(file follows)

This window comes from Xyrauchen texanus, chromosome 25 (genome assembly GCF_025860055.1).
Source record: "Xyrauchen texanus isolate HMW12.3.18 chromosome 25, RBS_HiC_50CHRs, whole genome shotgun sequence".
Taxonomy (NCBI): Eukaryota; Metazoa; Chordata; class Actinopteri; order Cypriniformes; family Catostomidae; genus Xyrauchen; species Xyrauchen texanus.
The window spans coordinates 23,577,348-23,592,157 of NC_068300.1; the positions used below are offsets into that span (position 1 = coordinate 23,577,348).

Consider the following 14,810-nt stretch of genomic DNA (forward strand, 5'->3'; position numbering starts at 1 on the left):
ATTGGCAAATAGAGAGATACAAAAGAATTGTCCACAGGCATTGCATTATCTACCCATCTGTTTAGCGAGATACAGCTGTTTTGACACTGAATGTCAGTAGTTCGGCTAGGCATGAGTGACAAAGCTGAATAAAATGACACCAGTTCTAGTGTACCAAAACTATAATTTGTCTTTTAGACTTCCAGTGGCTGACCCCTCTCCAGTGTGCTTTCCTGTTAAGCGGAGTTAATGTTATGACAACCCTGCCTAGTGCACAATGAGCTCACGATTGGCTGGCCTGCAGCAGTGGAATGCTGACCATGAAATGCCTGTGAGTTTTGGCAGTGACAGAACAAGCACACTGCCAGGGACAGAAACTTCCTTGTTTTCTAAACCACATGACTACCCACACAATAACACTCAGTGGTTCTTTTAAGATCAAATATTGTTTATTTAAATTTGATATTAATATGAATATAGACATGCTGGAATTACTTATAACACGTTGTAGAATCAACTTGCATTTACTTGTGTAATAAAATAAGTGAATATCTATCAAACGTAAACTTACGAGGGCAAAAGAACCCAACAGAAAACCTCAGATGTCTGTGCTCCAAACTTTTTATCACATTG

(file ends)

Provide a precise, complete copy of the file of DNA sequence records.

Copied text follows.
This window comes from Xyrauchen texanus, chromosome 25 (genome assembly GCF_025860055.1).
Source record: "Xyrauchen texanus isolate HMW12.3.18 chromosome 25, RBS_HiC_50CHRs, whole genome shotgun sequence".
Taxonomy (NCBI): Eukaryota; Metazoa; Chordata; class Actinopteri; order Cypriniformes; family Catostomidae; genus Xyrauchen; species Xyrauchen texanus.
The window spans coordinates 23,577,348-23,592,157 of NC_068300.1; the positions used below are offsets into that span (position 1 = coordinate 23,577,348).

Consider the following 14,810-nt stretch of genomic DNA (forward strand, 5'->3'; position numbering starts at 1 on the left):
ATTGGCAAATAGAGAGATACAAAAGAATTGTCCACAGGCATTGCATTATCTACCCATCTGTTTAGCGAGATACAGCTGTTTTGACACTGAATGTCAGTAGTTCGGCTAGGCATGAGTGACAAAGCTGAATAAAATGACACCAGTTCTAGTGTACCAAAACTATAATTTGTCTTTTAGACTTCCAGTGGCTGACCCCTCTCCAGTGTGCTTTCCTGTTAAGCGGAGTTAATGTTATGACAACCCTGCCTAGTGCACAATGAGCTCACGATTGGCTGGCCTGCAGCAGTGGAATGCTGACCATGAAATGCCTGTGAGTTTTGGCAGTGACAGAACAAGCACACTGCCAGGGACAGAAACTTCCTTGTTTTCTAAACCACATGACTACCCACACAATAACACTCAGTGGTTCTTTTAAGATCAAATATTGTTTATTTAAATTTGATATTAATATGAATATAGACATGCTGGAATTACTTATAACACGTTGTAGAATCAACTTGCATTTACTTGTGTAATAAAATAAGTGAATATCTATCAAACGTAAACTTACGAGGGCAAAAGAACCCAACAGAAAACCTCAGATGTCTGTGCTCCAAACTTTTTATCACATTG